Paper as a key information medium. The analysis shows that paper is still a key in- formation medium in knowledgework. This has several reasons. First, paper docu- ments can be very easily navigated with both hands. Second, they can be easily and very flexibly annotated with a pen. Our questionnaire-based study with more than 400 students showed that more than three quarters of them use only pen and pa- per for annotating lecture handouts, even though the large majority owns a laptop. An analysis of more than thousand annotations made by students in a university seminar found that the use of a keyboard seems to constrain the annotation pro- cess. In average, participants using pen and paper made more than twice as much annotations than participants using an annotation tool for textual annotations on a laptop. A third quality of paper is the fact that paper embodies information. This provides for organizing and structuring information by arranging documents the physical space. Moreover, paper affords to seamlessly interweave multiple activi- ties at a time, for example reading with writing. This heavily draws on the intuitive and two-handed interaction as well as on the concurrent use of many display sur- faces. Finally, paper is highly mobile and supports various forms of implicit and explicit collaboration as well as mutual awareness in co-located settings. Due to these affordances, paper efficiently supports reading documents, processes of plan- ning and thinking as well as collaboration and organizational communication – all highly relevant processes forknowledgework.
The KDC developed in this thesis is described in Chapter 3 on page 41. Therefore, requirements for monitoring MCPSs (cf. Section 3.1), characteristics of the KDC (cf. Section 3.2), and a relation between key challenges for monitoring MCPSs (cf. Section 1.3) and the KDC characteristics have been identified. In addition, a widely adopted assumption that data streams should not be stored entirely has been dis- cussed (cf. Section 3.4.1). Based on this discussion, a storage-aware stream model (cf. Section 3.4.2) which extends the commonly used stream model (cf. Section 2.6.1) has been presented. Also, training methods have been divided into online, offline, and hybrid training methods (cf. Section 3.4.3). The KDC comprises an online and an offline subcycle. The online subcycle refers to KDDS where online monitoring (cf. Section 2.10.2) is applied in an automatic and real-time manner. The offline subcycle refers to KDD where offline monitoring (cf. Section 2.10.2) is applied for semi-automatic and long-term analysis. Moreover, twelve processing steps have been identified for the KDC (cf. Section 3.5). These include six processing steps for the online subcycle (cf. Section 3.5.1) and six processing steps for the offline subcycle (cf. Section 3.5.2). These processing steps have been assigned to existing concepts which are known from literature. Finally, the aforementioned related work, which includes the MOA data stream classification cycle (cf. Section 2.7), expert systems (cf. Sec- tion 2.8), and the MAPE-K reference model (cf. Section 2.9), have been compared with the KDC. As a result, the existing approaches entail deficits for monitoring MCPSs, while the KDC attempts to eliminate these deficits (cf. Section 3.2) and to provide an appropriate monitoring approach for monitoring MCPSs.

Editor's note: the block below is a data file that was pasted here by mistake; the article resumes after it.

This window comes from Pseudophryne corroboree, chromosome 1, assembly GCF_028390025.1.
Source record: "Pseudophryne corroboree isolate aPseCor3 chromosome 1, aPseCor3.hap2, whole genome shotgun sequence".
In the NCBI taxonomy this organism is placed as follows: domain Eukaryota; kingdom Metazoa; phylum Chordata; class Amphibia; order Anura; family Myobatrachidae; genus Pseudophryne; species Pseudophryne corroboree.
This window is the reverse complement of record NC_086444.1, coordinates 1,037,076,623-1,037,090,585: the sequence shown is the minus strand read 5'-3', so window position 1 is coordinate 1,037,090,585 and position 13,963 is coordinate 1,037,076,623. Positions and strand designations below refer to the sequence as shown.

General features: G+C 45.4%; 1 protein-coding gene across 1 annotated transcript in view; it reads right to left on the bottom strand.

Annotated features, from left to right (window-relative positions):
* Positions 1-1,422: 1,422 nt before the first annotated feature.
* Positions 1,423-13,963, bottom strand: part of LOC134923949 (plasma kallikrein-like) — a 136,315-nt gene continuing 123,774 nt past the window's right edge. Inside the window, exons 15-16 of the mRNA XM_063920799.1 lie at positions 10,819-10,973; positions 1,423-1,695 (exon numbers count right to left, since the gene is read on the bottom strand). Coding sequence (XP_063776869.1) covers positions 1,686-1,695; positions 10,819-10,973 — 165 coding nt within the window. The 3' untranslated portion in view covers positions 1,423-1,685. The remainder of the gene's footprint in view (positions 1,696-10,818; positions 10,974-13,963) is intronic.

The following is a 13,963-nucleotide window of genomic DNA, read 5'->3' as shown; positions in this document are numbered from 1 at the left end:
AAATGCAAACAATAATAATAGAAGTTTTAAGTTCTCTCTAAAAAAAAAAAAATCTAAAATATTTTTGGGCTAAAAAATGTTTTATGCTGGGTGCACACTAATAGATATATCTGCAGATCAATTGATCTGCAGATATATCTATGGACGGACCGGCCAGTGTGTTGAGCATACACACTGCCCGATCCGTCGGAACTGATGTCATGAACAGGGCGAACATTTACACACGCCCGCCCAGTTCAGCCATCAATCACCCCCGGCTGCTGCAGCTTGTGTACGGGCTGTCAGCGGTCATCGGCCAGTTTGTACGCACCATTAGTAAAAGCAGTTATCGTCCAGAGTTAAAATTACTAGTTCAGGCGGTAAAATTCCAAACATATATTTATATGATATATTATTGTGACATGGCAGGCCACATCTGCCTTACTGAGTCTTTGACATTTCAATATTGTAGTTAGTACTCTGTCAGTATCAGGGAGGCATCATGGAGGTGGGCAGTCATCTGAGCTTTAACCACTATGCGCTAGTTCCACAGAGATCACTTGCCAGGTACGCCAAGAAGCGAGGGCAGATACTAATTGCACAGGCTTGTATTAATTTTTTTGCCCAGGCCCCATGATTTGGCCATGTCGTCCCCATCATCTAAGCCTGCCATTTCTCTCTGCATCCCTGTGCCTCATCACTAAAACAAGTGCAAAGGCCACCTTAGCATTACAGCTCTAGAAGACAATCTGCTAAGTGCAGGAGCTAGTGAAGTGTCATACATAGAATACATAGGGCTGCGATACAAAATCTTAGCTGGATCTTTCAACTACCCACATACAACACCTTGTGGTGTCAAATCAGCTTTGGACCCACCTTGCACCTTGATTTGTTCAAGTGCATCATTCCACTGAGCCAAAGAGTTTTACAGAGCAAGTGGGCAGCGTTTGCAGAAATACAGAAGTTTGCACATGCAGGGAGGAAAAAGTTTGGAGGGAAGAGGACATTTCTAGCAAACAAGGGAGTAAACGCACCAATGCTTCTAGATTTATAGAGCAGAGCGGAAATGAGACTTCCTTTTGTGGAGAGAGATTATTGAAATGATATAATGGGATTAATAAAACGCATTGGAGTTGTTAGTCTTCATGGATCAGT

Based on the above the following proposition is developed:
P2. Knowledgework is multidimensional in nature. Within each dimension, there is wide variation in the essence of knowledge, level of working routines and standards, and persons own role in work.
Margaryan et al. (2011) state that one reason why knowledgeworkconcepts and typologies are difficult to apply tend to be conceptual rather than empirical, as they are difficult to fit into real-world contexts. Additionally, the fact that knowledgework is a spectrum more so than a rigid concept is clear when examining different research about knowledgework. Some researchers (e.g. Ramirez & Steudel, 2008; Dahoiee et al., 2011) have presented knowledgework as a continuum, where the basic assumption is that all jobs can be represented by this continuum. The challenge of these continuums is that they must include dimensions that are relevant to all types of work. For example, in Ramirez and Steudel (2008), one aspect of the continuum is physical effort required, but we challenge the relevancy of this factor in real knowledgework. Because of this, we have synthesized various aspects of the continuum based on earlier studies defining knowledgework (Drucker, 1969; Iivari & Linger, 1999; Davenport, 2005; May, 2005; Pyöriä, 2005; Aarons et al., 2006; Ramirez & Steudel, 2008; Paton, 2009; Dahoiee et al., 2011; Margaryan et al., 2011; Staats et al., 2011). By understanding knowledgework as a continuum comprised of different dimensions (Table 2), we can comprehend what type of aspects knowledgework may include.